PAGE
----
"A significant possibility that an innocent person has been convicted"
Cardinal George Pell will be freed after the High Court of Australia overturned Tuesday his convictions of historical child sexual abuse.
After hearing the case on 11 and 12 March, a unanimous High Court granted leave for Pell to appeal, paving the way for his immediate release. In a two-page summary of the ruling, the court said that the jury should have “entertained doubt” as to Pell’s guilt and ordered that the convictions “be quashed and that verdicts of acquittal be entered in their place.”
The ruling, handed down by Chief Justice Susan Kiefel, overturns his convictions handed down in December 2018 after a trial by jury in the County Court of Victoria. He was convicted of one count of sexual penetration of a child and four counts of committing an indecent act with or in the presence a child.
Pell, a former Vatican financial controller and the most senior Catholic official in the world to have been found guilty of historical child sexual abuse, brought his case to the Court of Appeal last year. He contended that the verdicts were unreasonable or could not be supported by evidence.
In a 2-1 split, the Court of Appeal said that opportunity witnesses, who described the movements of the former archbishop of Melbourne after Sunday mass, did not establish that these routines and practices were never departed from. The jury had then not been compelled to entertain reasonable doubt as to Pell’s guilt, the court ruled.
Pell applied in September to the High Court for special leave to appeal the Court of Appeal’s decision. In November, the application was referred by Justices James Edelman and Michelle Gordon to the Full Court of the High Court of Australia.
The High Court ruled that the Court of Appeal’s majority did recognise that evidence of the opportunity witnesses left open the possibility of the complainant’s account was correct. However, the Court of Appeal’s analysis of the evidence did not consider the reasonable possibility that the offending had not taken place because of reasonable doubt cast by the evidence of the opportunity witnesses, the High Court said.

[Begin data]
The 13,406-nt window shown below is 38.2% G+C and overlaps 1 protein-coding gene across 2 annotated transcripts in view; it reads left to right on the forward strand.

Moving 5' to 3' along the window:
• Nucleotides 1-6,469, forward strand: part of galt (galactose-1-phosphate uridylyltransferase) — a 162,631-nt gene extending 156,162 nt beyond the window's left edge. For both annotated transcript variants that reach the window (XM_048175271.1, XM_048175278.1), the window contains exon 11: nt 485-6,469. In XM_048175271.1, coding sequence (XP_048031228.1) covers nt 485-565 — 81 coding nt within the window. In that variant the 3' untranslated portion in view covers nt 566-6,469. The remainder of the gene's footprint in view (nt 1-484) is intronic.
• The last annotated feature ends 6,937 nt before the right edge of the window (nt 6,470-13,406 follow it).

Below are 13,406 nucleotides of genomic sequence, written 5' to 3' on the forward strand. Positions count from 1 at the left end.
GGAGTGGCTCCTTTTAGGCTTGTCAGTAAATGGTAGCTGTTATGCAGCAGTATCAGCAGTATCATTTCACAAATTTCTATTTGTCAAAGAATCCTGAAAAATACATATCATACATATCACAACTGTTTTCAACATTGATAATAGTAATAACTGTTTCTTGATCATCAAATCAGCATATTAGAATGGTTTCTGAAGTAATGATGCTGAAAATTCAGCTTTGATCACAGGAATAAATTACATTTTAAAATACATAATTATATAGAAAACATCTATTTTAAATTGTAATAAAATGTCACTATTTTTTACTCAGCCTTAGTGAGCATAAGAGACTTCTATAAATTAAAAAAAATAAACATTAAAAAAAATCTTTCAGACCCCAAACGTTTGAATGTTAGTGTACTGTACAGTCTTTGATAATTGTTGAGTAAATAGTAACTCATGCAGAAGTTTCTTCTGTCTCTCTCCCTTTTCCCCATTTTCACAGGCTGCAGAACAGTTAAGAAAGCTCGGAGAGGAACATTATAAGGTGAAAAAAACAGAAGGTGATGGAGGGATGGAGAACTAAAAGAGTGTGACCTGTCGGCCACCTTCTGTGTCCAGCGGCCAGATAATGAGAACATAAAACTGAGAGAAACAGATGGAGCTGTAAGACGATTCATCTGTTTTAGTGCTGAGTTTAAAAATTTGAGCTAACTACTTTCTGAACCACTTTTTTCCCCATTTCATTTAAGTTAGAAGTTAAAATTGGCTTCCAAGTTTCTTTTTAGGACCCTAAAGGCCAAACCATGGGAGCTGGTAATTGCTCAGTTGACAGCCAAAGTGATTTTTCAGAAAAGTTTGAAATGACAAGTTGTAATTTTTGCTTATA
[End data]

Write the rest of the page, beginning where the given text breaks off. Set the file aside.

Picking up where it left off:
The court wrote in its summary:
“The unchallenged evidence of the opportunity witnesses was inconsistent with the complainant’s account, and described: (i) the applicant's practice of greeting congregants on or near the Cathedral steps after Sunday solemn Mass; (ii) the established and historical Catholic church practice that required that the applicant, as an archbishop, always be accompanied when robed in the Cathedral; and (iii) the continuous traffic in and out of the priests' sacristy for ten to 15 minutes after the conclusion of the procession that ended Sunday solemn mass.”
If the evidence of the opportunity witnesses was considered, a rational jury would have entertained reasonable doubt, the High Court said. Consistent with case law, the court said that there is “a significant possibility that an innocent person has been convicted because the evidence did not establish guilt to the requisite standard of proof.”